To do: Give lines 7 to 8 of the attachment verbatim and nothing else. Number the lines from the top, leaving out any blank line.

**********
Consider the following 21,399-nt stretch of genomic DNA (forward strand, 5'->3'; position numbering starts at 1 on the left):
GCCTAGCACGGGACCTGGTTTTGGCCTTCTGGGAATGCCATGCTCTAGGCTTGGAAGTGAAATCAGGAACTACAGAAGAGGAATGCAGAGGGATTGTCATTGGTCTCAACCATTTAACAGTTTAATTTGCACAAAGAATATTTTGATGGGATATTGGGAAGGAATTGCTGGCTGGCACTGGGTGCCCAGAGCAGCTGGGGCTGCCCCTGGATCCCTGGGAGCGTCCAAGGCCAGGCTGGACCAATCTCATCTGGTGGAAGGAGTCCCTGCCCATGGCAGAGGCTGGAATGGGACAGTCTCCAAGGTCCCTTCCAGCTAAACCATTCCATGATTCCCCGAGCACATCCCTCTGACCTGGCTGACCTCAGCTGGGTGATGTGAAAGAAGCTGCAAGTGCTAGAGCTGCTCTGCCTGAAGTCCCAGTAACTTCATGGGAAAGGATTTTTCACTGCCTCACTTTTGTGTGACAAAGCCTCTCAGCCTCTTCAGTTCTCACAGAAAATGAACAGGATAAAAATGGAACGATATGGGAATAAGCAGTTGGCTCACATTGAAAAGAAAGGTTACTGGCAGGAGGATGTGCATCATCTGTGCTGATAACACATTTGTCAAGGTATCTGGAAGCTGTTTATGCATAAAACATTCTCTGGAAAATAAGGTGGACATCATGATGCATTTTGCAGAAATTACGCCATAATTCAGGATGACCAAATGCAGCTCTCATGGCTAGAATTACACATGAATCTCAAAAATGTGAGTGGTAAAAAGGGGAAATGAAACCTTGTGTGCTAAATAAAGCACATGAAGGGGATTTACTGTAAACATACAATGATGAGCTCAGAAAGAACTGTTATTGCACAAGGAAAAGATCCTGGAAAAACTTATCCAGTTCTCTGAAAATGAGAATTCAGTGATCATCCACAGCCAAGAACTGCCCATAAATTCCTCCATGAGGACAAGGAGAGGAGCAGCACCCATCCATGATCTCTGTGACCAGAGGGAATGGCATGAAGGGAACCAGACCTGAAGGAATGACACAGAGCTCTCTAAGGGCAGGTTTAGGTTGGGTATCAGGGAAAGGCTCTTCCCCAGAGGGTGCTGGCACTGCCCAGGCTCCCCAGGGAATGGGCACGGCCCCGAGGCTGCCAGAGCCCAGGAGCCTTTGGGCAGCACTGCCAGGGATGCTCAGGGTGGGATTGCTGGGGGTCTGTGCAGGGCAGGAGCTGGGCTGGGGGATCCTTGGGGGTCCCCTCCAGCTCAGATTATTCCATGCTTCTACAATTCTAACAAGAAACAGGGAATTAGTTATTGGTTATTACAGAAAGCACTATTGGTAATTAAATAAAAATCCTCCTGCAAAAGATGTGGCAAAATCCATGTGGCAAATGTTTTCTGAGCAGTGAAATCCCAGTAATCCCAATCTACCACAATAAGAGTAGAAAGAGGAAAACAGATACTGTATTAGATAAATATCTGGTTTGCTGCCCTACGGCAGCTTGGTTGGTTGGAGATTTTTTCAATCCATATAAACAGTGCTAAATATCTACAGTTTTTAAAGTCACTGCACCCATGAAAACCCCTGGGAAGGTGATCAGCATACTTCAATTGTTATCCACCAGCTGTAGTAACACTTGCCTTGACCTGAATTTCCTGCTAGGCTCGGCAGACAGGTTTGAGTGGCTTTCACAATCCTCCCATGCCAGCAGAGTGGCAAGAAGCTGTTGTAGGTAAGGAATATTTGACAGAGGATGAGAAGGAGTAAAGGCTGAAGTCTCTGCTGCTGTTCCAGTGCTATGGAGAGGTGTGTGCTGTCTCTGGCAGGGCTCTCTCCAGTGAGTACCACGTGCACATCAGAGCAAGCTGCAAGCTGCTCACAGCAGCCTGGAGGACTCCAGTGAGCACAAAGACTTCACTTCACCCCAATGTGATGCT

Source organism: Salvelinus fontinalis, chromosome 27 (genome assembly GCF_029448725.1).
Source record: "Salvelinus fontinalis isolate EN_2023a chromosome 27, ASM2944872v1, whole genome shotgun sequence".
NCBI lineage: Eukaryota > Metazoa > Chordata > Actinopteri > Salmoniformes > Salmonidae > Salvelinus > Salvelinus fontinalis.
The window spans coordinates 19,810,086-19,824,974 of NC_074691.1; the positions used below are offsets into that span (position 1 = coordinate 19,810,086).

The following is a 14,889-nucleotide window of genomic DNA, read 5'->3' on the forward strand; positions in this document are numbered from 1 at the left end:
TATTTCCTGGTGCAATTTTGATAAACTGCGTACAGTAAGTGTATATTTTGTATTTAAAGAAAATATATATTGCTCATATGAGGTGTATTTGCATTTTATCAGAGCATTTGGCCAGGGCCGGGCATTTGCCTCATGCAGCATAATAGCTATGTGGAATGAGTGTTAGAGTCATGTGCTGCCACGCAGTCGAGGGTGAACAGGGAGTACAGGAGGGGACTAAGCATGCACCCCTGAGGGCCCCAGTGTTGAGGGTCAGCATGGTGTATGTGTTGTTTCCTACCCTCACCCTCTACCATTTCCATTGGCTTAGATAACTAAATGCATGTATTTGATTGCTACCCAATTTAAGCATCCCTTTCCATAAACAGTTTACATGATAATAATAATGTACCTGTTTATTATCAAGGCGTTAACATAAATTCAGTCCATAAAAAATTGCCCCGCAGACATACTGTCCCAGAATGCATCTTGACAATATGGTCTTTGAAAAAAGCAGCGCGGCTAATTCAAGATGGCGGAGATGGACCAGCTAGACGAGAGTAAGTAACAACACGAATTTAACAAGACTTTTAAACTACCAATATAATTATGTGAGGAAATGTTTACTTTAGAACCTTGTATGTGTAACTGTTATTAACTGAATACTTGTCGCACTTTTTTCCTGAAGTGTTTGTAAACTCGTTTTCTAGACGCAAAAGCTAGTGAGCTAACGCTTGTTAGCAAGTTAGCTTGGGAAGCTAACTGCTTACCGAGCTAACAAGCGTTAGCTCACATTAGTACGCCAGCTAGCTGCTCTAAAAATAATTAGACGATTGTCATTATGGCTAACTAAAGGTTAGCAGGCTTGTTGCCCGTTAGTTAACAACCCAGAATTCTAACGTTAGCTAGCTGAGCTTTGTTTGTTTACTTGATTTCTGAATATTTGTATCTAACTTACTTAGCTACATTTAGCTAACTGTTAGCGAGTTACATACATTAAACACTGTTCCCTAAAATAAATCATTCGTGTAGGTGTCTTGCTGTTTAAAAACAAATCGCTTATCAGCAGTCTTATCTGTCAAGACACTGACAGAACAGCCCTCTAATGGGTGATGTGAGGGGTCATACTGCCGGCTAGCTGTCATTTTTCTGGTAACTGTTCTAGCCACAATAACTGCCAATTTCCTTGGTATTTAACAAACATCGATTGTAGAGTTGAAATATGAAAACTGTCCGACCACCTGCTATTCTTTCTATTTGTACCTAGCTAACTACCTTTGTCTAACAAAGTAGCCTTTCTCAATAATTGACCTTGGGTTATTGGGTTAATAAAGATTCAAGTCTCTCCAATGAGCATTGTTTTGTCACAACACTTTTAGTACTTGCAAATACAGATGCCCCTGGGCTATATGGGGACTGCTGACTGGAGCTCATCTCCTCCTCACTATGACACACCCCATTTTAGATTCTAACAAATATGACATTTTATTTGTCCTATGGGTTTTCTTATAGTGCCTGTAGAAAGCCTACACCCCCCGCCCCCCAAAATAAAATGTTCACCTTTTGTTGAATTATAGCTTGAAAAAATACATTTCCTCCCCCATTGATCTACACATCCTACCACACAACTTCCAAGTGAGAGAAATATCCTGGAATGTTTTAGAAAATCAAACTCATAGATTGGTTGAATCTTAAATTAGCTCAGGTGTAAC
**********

The following is a 14,889-nucleotide window of genomic DNA, read 5'->3' on the forward strand; positions in this document are numbered from 1 at the left end:
TATTTCCTGGTGCAATTTTGATAAACTGCGTACAGTAAGTGTATATTTTGTATTTAAAGAAAATATATATTGCTCATATGAGGTGTATTTGCATTTTATCAGAGCATTTGGCCAGGGCCGGGCATTTGCCTCATGCAGCATAATAGCTATGTGGAATGAGTGTTAGAGTCATGTGCTGCCACGCAGTCGAGGGTGAACAGGGAGTACAGGAGGGGACTAAGCATGCACCCCTGAGGGCCCCAGTGTTGAGGGTCAGCATGGTGTATGTGTTGTTTCCTACCCTCACCCTCTACCATTTCCATTGGCTTAGATAACTAAATGCATGTATTTGATTGCTACCCAATTTAAGCATCCCTTTCCATAAACAGTTTACATGATAATAATAATGTACCTGTTTATTATCAAGGCGTTAACATAAATTCAGTCCATAAAAAATTGCCCCGCAGACATACTGTCCCAGAATGCATCTTGACAATATGGTCTTTGAAAAAAGCAGCGCGGCTAATTCAAGATGGCGGAGATGGACCAGCTAGACGAGAGTAAGTAACAACACGAATTTAACAAGACTTTTAAACTACCAATATAATTATGTGAGGAAATGTTTACTTTAGAACCTTGTATGTGTAACTGTTATTAACTGAATACTTGTCGCACTTTTTTCCTGAAGTGTTTGTAAACTCGTTTTCTAGACGCAAAAGCTAGTGAGCTAACGCTTGTTAGCAAGTTAGCTTGGGAAGCTAACTGCTTACCGAGCTAACAAGCGTTAGCTCACATTAGTACGCCAGCTAGCTGCTCTAAAAATAATTAGACGATTGTCATTATGGCTAACTAAAGGTTAGCAGGCTTGTTGCCCGTTAGTTAACAACCCAGAATTCTAACGTTAGCTAGCTGAGCTTTGTTTGTTTACTTGATTTCTGAATATTTGTATCTAACTTACTTAGCTACATTTAGCTAACTGTTAGCGAGTTACATACATTAAACACTGTTCCCTAAAATAAATCATTCGTGTAGGTGTCTTGCTGTTTAAAAACAAATCGCTTATCAGCAGTCTTATCTGTCAAGACACTGACAGAACAGCCCTCTAATGGGTGATGTGAGGGGTCATACTGCCGGCTAGCTGTCATTTTTCTGGTAACTGTTCTAGCCACAATAACTGCCAATTTCCTTGGTATTTAACAAACATCGATTGTAGAGTTGAAATATGAAAACTGTCCGACCACCTGCTATTCTTTCTATTTGTACCTAGCTAACTACCTTTGTCTAACAAAGTAGCCTTTCTCAATAATTGACCTTGGGTTATTGGGTTAATAAAGATTCAAGTCTCTCCAATGAGCATTGTTTTGTCACAACACTTTTAGTACTTGCAAATACAGATGCCCCTGGGCTATATGGGGACTGCTGACTGGAGCTCATCTCCTCCTCACTATGACACACCCCATTTTAGATTCTAACAAATATGACATTTTATTTGTCCTATGGGTTTTCTTATAGTGCCTGTAGAAAGCCTACACCCCCCGCCCCCCAAAATAAAATGTTCACCTTTTGTTGAATTATAGCTTGAAAAAATACATTTCCTCCCCCATTGATCTACACATCCTACCACACAACTTCCAAGTGAGAGAAATATCCTGGAATGTTTTAGAAAATCAAACTCATAGATTGGTTGAATCTTAAATTAGCTCAGGTGTAAC